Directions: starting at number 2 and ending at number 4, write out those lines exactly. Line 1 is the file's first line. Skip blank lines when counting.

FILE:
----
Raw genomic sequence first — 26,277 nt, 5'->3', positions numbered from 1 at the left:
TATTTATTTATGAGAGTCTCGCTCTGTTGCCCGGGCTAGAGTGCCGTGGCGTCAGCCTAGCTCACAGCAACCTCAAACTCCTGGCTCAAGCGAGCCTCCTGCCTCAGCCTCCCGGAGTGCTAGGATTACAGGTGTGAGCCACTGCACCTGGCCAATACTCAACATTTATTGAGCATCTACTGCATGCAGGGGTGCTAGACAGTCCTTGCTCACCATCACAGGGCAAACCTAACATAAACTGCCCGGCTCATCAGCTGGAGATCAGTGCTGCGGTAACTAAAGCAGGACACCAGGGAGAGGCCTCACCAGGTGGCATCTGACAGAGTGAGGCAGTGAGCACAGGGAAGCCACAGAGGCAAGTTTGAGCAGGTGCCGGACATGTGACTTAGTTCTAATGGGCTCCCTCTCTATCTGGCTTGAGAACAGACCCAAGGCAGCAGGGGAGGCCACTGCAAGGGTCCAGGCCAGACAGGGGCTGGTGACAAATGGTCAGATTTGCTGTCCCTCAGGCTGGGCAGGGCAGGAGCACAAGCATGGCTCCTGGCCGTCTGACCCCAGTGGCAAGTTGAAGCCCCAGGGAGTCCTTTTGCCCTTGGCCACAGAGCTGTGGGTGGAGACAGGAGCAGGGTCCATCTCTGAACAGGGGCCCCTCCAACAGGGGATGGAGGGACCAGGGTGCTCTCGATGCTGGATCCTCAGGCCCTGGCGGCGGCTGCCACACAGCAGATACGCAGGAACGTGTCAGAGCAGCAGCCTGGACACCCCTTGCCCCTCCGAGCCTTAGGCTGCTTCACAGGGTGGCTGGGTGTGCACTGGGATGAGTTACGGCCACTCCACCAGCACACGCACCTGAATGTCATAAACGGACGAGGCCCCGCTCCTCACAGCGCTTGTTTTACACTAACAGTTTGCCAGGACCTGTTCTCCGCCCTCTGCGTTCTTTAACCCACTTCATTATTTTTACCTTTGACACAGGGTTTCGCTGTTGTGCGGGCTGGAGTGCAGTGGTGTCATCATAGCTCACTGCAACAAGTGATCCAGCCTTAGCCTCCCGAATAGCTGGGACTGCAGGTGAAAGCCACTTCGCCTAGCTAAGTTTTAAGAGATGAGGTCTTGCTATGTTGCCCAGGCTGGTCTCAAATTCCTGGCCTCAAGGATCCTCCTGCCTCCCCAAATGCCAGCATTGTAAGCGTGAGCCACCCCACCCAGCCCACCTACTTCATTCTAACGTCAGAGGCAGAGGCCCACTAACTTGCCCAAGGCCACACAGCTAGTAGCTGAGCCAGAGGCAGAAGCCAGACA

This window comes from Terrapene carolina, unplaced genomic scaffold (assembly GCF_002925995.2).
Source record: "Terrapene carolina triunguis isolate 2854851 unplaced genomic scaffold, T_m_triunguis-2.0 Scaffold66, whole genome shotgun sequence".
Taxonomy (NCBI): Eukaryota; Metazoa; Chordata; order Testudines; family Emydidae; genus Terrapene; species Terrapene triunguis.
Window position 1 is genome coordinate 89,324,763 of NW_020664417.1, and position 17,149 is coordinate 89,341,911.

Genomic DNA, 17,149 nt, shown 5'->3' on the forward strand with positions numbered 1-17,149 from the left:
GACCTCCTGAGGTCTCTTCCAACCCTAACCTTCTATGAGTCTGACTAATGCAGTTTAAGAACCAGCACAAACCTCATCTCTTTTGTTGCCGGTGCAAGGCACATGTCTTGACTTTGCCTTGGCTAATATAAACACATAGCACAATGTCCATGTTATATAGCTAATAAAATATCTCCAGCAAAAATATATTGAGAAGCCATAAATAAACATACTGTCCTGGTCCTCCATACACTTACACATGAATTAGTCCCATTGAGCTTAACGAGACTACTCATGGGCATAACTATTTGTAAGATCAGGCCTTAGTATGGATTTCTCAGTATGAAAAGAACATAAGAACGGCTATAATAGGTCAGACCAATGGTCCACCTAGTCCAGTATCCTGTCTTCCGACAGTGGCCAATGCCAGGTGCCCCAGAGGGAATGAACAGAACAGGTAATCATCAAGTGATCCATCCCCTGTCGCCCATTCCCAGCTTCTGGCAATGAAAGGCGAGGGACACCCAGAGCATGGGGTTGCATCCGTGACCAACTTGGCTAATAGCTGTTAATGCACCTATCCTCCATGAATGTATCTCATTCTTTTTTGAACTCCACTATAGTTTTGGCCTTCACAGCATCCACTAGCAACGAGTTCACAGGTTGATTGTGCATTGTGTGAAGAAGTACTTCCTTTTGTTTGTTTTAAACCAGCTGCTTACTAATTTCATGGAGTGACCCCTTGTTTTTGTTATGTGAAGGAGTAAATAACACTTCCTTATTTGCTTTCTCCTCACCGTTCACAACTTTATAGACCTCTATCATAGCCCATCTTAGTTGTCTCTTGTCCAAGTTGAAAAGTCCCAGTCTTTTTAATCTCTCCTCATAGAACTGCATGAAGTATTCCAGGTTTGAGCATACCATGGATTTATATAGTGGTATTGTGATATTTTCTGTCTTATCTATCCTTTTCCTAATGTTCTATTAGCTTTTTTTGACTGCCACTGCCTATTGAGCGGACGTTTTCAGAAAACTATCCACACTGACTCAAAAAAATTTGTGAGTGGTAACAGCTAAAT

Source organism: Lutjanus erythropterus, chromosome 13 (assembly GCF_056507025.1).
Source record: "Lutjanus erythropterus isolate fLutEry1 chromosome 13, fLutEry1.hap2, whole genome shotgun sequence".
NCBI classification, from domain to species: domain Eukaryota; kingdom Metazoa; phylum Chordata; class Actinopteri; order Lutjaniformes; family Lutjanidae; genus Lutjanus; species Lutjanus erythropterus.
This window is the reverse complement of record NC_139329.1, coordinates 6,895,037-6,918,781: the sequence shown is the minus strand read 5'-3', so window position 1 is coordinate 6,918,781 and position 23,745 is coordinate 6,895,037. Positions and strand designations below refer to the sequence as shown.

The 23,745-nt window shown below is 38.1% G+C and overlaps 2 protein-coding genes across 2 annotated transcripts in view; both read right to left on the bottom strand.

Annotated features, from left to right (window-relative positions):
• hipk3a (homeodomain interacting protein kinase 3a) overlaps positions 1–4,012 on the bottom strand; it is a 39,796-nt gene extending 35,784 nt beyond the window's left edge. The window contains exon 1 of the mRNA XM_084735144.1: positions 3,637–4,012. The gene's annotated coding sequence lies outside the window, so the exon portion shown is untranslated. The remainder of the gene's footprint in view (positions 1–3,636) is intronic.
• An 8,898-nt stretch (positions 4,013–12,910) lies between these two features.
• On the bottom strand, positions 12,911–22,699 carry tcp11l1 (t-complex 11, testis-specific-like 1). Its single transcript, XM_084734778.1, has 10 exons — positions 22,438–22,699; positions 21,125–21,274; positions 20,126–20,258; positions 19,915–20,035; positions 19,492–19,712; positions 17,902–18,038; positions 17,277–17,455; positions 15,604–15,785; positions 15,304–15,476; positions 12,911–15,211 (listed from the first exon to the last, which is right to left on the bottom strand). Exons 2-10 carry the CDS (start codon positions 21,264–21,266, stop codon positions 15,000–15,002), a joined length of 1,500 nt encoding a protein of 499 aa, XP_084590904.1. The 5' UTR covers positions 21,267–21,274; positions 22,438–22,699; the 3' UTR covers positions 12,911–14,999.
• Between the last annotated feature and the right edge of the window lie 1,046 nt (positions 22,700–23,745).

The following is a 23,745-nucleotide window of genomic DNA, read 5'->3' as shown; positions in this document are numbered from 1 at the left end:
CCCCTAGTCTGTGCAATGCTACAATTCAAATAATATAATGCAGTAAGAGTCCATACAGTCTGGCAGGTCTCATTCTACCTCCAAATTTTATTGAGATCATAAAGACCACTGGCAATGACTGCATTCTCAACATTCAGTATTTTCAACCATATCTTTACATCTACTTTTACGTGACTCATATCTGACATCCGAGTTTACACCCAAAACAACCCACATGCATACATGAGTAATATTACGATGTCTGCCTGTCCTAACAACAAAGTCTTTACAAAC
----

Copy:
TATTTATTTATGAGAGTCTCGCTCTGTTGCCCGGGCTAGAGTGCCGTGGCGTCAGCCTAGCTCACAGCAACCTCAAACTCCTGGCTCAAGCGAGCCTCCTGCCTCAGCCTCCCGGAGTGCTAGGATTACAGGTGTGAGCCACTGCACCTGGCCAATACTCAACATTTATTGAGCATCTACTGCATGCAGGGGTGCTAGACAGTCCTTGCTCACCATCACAGGGCAAACCTAACATAAACTGCCCGGCTCATCAGCTGGAGATCAGTGCTGCGGTAACTAAAGCAGGACACCAGGGAGAGGCCTCACCAGGTGGCATCTGACAGAGTGAGGCAGTGAGCACAGGGAAGCCACAGAGGCAAGTTTGAGCAGGTGCCGGACATGTGACTTAGTTCTAATGGGCTCCCTCTCTATCTGGCTTGAGAACAGACCCAAGGCAGCAGGGGAGGCCACTGCAAGGGTCCAGGCCAGACAGGGGCTGGTGACAAATGGTCAGATTTGCTGTCCCTCAGGCTGGGCAGGGCAGGAGCACAAGCATGGCTCCTGGCCGTCTGACCCCAGTGGCAAGTTGAAGCCCCAGGGAGTCCTTTTGCCCTTGGCCACAGAGCTGTGGGTGGAGACAGGAGCAGGGTCCATCTCTGAACAGGGGCCCCTCCAACAGGGGATGGAGGGACCAGGGTGCTCTCGATGCTGGATCCTCAGGCCCTGGCGGCGGCTGCCACACAGCAGATACGCAGGAACGTGTCAGAGCAGCAGCCTGGACACCCCTTGCCCCTCCGAGCCTTAGGCTGCTTCACAGGGTGGCTGGGTGTGCACTGGGATGAGTTACGGCCACTCCACCAGCACACGCACCTGAATGTCATAAACGGACGAGGCCCCGCTCCTCACAGCGCTTGTTTTACACTAACAGTTTGCCAGGACCTGTTCTCCGCCCTCTGCGTTCTTTAACCCACTTCATTATTTTTACCTTTGACACAGGGTTTCGCTGTTGTGCGGGCTGGAGTGCAGTGGTGTCATCATAGCTCACTGCAACAAGTGATCCAGCCTTAGCCTCCCGAATAGCTGGGACTGCAGGTGAAAGCCACTTCGCCTAGCTAAGTTTTAAGAGATGAGGTCTTGCTATGTTGCCCAGGCTGGTCTCAAATTCCTGGCCTCAAGGATCCTCCTGCCTCCCCAAATGCCAGCATTGTAAGCGTGAGCCACCCCACCCAGCCCACCTACTTCATTCTAACGTCAGAGGCAGAGGCCCACTAACTTGCCCAAGGCCACACAGCTAGTAGCTGAGCCAGAGGCAGAAGCCAGACA

This window comes from Terrapene carolina, unplaced genomic scaffold (assembly GCF_002925995.2).
Source record: "Terrapene carolina triunguis isolate 2854851 unplaced genomic scaffold, T_m_triunguis-2.0 Scaffold66, whole genome shotgun sequence".